Bruera et al([vi])demonstrated the analgesic effects of corticosteroids and various authors have described their effect on improving quality of life.
There are 2 different drugs which may be used: dexamethasone and prednisolone. Dexamethasone is given at 16-24mg/day or prednisolone 60-100mg/day for treatment of lumbosacral plexopathy(high dose to help reduce spinal cord oedema). However, patients may respond favourably to a small dose such as dexamethasone 1-2 mg daily for other pain problems. Alternatively, short-term high dose therapy such as 100mg dexamethasone reducing to 96 mg divided into 4 doses a day, tapered down within 2-3 weeks, can be helpful in very severe intractable neuropathic pain. High doses should only be given internittently and can be tapered down over weeks(rapid withdrawal may precipitate pain), with a concurrent administration of an alternative analgesic. High doses are more likely to lead to adverse effects.These may be serious and they increase in severity with prolonged use.
Adverse effects include: muscle wasting, hyperglycaemia (raised blood sugar), weight gain, oedema (fluid retention), indigestion(increased risk of peptic/duodenal ulcer), hypertension(raised blood pressure), adrenal suppression, increased susceptibility to infections, bruising, avascular necrosis of femoral head (damage to thigh bone at hip joint). Also, high doses may precipitate mental disturbances: euphoria is common and not usually problematic (may indeed be therapeutic) but more serious problems such as paranoid psychosis, depression and risk of suicide may occur.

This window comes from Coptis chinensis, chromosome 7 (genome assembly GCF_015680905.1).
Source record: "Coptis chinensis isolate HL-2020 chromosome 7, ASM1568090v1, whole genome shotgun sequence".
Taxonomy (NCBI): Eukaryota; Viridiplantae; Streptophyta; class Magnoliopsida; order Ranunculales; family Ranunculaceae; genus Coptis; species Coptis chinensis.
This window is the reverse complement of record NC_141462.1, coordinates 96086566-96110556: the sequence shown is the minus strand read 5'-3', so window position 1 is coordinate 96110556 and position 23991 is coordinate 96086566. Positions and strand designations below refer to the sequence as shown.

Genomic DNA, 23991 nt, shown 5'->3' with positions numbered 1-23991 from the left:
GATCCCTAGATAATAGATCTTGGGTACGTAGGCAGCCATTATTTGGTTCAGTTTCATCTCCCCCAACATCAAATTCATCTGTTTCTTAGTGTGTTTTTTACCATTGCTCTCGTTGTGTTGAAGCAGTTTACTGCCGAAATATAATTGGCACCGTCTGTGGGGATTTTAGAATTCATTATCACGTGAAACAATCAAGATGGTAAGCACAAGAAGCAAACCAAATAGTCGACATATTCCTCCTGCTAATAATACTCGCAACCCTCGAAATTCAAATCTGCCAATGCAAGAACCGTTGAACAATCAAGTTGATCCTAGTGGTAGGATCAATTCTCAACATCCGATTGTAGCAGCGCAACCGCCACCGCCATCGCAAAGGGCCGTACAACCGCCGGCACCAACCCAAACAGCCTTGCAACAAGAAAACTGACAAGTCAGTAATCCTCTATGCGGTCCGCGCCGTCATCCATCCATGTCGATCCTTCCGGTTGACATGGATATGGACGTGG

Epidural steroid injections and other local steroid injections (facet joint, trigger point) may be given but invasive spinal procedures are considered by the Arachnoiditis Trust to be potentially damaging: the benefit: risk ratio is poor. The NNT is 7.3 for greater than 75% pain relief in the short-term(1-60 days) and 13 for greater than 50% pain relief in the long-term(12weeks to one year). Looking at NNTs, in comparison with other forms of analgesia, epidural steroids are much less effective. The preservatives in most preparations of steroid injectate may be neurotoxic and there is a risk of causing arachnoiditis, an incurable spinal condition which causes severe, intractable nerve pain and a variety of other symptoms. This issue is addressed more fully in other articles.
These have also been looked at in a previous article on Opioid medication for neuropathic pain. It has been found that elevation of the anti-opioid peptide cholecystokinin(CCK) is one of the likely causes of incomplete analgesia with opioid medication. This has been demonstrated in animal studies([vii]). Nerve injury results in a rise in plasma CCK([viii]) so that administration of an antagonist such as proglumide (originally developed as an anti-ulcer drug) may effect a return to the pain being opiate-responsive. McCleane([ix]) has found that proglumide can augment the analgesia from sustained-release morphine for neuropathic pain. CCK is also raised by chronic opioid use and may contribute to development of tolerance.( [x])Watkins et al( [xi]) have shown that proglumide can potentiate opiate analgesia and reverse morphine tolerance. More studies need to be done to determine the best clinical use of these findings.
TREATMENT OF VISCERAL PAIN
Painful bladder or rectal spasms may occur in some conditions.
For painful bladder spasms, non-steroidal anti-inflammatory drugs(NSAIDs: discussed in a separate article) may be helpful due to the possible role that prostaglandins play in bladder muscle contraction.
Painful rectal spasms may respond to diltiazem, a calcium channel blocker that reduces smooth-muscle contraction, which has been effective in the management of proctalgia fugax(shooting pains in the rectum). ([xii])Chlorpromazine(a neuroleptic) ([xiii]), and benzodiazepines ([xiv]) have also been used and their efficacy noted anecdotally.
TREATING EXACERBATIONS OF CHRONIC PAIN
Exacerbations of chronic pain may cause patients to present to the emergency department with acute episodes, commonly of back or abdominal pain. Of course, there may also be acute conditions which occur that are unrelated to the chronic condition, or post-operative analgesia is required.